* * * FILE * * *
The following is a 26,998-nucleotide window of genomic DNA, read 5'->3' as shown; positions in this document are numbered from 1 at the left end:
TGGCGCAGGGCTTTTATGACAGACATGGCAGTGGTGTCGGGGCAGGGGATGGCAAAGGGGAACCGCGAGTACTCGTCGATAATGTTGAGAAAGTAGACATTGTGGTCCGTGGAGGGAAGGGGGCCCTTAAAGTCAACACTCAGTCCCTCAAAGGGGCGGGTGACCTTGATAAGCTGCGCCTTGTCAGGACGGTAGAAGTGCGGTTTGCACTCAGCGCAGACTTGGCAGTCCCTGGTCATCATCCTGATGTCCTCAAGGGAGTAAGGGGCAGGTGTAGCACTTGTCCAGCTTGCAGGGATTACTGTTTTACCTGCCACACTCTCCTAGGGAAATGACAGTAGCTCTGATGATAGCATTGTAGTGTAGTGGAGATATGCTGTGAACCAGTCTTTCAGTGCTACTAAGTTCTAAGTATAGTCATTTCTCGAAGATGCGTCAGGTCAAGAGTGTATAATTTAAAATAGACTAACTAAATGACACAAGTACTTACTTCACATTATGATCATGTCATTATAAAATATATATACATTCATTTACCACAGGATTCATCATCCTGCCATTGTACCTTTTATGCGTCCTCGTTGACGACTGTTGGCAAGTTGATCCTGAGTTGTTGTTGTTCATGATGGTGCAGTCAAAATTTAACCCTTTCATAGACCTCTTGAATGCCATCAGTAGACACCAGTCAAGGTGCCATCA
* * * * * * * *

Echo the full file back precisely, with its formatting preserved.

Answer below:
The following is a 26,998-nucleotide window of genomic DNA, read 5'->3' as shown; positions in this document are numbered from 1 at the left end:
TGGCGCAGGGCTTTTATGACAGACATGGCAGTGGTGTCGGGGCAGGGGATGGCAAAGGGGAACCGCGAGTACTCGTCGATAATGTTGAGAAAGTAGACATTGTGGTCCGTGGAGGGAAGGGGGCCCTTAAAGTCAACACTCAGTCCCTCAAAGGGGCGGGTGACCTTGATAAGCTGCGCCTTGTCAGGACGGTAGAAGTGCGGTTTGCACTCAGCGCAGACTTGGCAGTCCCTGGTCATCATCCTGATGTCCTCAAGGGAGTAAGGGGCAGGTGTAGCACTTGTCCAGCTTGCAGGGATTACTGTTTTACCTGCCACACTCTCCTAGGGAAATGACAGTAGCTCTGATGATAGCATTGTAGTGTAGTGGAGATATGCTGTGAACCAGTCTTTCAGTGCTACTAAGTTCTAAGTATAGTCATTTCTCGAAGATGCGTCAGGTCAAGAGTGTATAATTTAAAATAGACTAACTAAATGACACAAGTACTTACTTCACATTATGATCATGTCATTATAAAATATATATACATTCATTTACCACAGGATTCATCATCCTGCCATTGTACCTTTTATGCGTCCTCGTTGACGACTGTTGGCAAGTTGATCCTGAGTTGTTGTTGTTCATGATGGTGCAGTCAAAATTTAACCCTTTCATAGACCTCTTGAATGCCATCAGTAGACACCAGTCAAGGTGCCATCA